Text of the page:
By Meherba Sabrin & H M Fazle Rabbi
How do you interview a person suffering from PTSD to find out incidents of human rights violation? How do you extract facts from a political goon who answers all your questions but actually evades all your queries? These are no ordinary tests; in fact, one needs a set of special skills to do human rights fact-finding. With that aim in mind, Empowerment through Law of the Common People (ELCOP) conducted the Human Rights Fact-Finding training session with its first batch of Simulation Project for Integrating Youth through Community Empowerment (SPIYCE). The training was held on 29th-30th March 2019 at the Catholic Bishops’ Conference of Bangladesh (CBCB) Auditorium. The first of its kind in Bangladesh, SPIYCE combines the model of Simulation conducted by Clinical pedagogy of Street Law to train the participants in community-level engagement, rights-based fact-finding operation, and creating 20 community leaders.
An inaugural ceremony was held at the beginning of the training session. Professor Dr. Mizanur Rahman ( former Chairman, National Human Rights Commission, Bangladesh) was the Chief Guest, while Barrister Tapas K. Baul (Prosecutor, International Crimes Tribunal-Bangladesh) and Dr. S.M. Masum Billah (Associate Professor, Jagannath University) were the Special Guests. The training sessions began with Dr. Mizanur Rahman introducing the students to human rights. Dr. Billah then conducted a session on Human Rights Fact Finding. Arpeeta Shams Mizan then talked about the technical aspects of human rights fact-finding. Following the lunch break, the afternoon sessions included Sultana Kamal, former Executive Director of Ain o Salish Kendra, elaborating on the key-concepts of fact-finding and the methods of report writing. The first day ended with the instructors demonstrating on empathetic listening skills.
On the second day of the training session, the participants went through a real-time simulation. Simulation means a make belief role-playing. The participants were deemed to be members of a Fact-Finding Commission under ELCOP who are investigating an alleged incident of communal riot and disappearance of a women rights activist in the fictional village of Mektaf in the country of Adhikarbhumi, which was under curfew. 6 Law teachers and Law students played roles of villagers, political goons, UP Chairman, police constables, etc. They each had their own set of confidential information about an alleged incident. The participants were divided in small groups, and their task was to interview these roleplayers to find out the whole fact, what rights were violated, and who were the actual perpetrators in the violence. There were many surprises, like when suddenly the SP of Police (played by Sayeed Sarwar, faculty member, AIUB) ‘arrested’ the interviewers for causing public nuisance!! After the simulation, the groups presented their findings in the classroom and received feedback from the instructors.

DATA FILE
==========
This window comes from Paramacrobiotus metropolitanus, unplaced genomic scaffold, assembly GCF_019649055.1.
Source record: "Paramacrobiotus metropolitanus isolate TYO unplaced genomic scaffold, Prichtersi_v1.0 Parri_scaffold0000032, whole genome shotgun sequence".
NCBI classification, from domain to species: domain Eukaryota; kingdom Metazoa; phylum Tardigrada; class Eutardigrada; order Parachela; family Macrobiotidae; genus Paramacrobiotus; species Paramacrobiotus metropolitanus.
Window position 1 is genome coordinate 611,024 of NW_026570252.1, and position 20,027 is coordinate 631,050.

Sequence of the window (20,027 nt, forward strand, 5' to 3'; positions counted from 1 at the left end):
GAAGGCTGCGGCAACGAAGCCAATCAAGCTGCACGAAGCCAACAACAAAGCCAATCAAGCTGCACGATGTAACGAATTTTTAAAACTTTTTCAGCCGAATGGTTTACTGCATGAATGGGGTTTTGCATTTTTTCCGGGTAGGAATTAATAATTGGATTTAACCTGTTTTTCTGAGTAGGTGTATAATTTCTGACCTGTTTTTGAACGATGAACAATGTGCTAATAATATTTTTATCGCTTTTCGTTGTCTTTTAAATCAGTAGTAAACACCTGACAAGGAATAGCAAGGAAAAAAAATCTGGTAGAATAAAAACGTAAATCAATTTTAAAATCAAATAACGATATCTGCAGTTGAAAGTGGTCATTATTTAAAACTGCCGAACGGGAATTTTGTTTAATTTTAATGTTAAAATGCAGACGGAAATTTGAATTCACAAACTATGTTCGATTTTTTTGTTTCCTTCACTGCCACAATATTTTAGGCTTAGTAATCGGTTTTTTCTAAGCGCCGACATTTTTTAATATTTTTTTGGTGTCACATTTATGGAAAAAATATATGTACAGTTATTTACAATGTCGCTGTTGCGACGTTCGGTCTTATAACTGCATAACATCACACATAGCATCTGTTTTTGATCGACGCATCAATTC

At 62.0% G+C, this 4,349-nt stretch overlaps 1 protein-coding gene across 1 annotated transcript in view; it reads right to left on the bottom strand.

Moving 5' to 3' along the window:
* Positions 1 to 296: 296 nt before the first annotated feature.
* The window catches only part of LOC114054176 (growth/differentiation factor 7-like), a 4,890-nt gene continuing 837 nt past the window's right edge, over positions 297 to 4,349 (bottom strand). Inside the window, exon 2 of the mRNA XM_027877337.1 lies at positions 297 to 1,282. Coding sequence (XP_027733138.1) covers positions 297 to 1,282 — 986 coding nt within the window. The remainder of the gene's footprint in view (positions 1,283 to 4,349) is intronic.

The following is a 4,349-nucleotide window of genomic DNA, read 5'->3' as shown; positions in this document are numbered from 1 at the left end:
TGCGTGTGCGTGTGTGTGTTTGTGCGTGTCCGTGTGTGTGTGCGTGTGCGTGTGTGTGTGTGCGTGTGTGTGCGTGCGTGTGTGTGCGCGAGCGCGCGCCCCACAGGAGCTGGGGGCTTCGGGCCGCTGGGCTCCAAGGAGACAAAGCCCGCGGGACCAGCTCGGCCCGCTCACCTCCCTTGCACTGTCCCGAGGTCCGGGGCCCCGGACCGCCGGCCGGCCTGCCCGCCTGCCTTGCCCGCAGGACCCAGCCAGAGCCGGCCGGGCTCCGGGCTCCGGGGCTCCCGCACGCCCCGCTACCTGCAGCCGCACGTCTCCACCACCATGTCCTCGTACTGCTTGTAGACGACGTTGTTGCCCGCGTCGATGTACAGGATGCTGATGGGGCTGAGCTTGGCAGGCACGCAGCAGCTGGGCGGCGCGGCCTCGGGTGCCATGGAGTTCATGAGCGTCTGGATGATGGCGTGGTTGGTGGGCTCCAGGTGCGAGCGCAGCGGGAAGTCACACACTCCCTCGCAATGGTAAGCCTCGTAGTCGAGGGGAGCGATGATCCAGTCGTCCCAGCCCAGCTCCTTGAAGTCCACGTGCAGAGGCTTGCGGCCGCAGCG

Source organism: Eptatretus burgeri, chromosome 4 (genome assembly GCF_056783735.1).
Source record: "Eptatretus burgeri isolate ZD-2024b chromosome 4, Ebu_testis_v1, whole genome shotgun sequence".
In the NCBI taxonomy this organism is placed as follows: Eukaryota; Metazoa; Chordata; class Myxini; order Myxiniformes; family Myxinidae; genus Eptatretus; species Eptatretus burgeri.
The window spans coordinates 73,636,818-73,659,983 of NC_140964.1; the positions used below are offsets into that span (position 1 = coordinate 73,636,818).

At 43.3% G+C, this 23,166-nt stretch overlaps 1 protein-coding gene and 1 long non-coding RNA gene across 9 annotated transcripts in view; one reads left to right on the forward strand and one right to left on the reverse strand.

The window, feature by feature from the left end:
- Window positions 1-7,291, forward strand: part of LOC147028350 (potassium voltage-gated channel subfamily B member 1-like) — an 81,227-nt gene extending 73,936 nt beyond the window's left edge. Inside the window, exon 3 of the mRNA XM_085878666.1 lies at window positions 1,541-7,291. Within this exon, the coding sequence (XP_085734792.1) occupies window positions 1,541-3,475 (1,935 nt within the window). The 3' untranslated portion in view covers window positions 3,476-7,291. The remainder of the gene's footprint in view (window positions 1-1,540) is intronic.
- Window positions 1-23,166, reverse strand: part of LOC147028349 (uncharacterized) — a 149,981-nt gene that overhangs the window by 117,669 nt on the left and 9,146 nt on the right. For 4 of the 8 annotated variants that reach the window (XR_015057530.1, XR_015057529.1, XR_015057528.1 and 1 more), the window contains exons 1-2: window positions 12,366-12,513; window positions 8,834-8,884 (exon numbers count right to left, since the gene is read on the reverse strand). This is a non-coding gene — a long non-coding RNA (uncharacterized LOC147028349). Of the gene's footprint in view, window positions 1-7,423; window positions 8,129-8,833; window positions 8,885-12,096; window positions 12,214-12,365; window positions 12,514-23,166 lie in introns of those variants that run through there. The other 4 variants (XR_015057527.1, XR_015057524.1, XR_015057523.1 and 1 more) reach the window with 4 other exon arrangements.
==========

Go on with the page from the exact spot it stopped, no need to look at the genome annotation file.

Second Phase – Two days with the midst of Trans Community
To understand their perspective on life, law, rights, and remedies of the transgender communities in Bangladesh, 8 students with 4 Law teachers from SPIYCE spent a weekend amidst the Hijra community members.
The participants were accompanied by local guides to visit Hijra community members from
Moghbazar, Kamalapur, Shampur and Dhupkhola on the first day whereas and Postogola and
Doyagonj on the second. With in-depth empathetic victim interviewing of about thirty Hijras, the
team gathered facts to support patterns of human rights violation faced by the community. The
facts draw on three broad areas: freedom of religion and identity crisis, patterns of disintegration
from mainstream society, and economic freedom.
During the conversations, the victims shared how they become victims of human rights
violations on every sphere of their life. Transgenders described how difficult is their way of
livings, how they became prey of social oppressors since their childhood. Participants noted
down in which sectors transgenders become the victim of human rights violation most.
On the second day, while visiting Postogola and Doyagonj, participants got a detailed conception of the violations of human rights on the Trans community. They learned about job obstacles, social hardships, and difficulties of livings of a transgender.
For further information, or to participate in SPIYCE, please mail firstname.lastname@example.org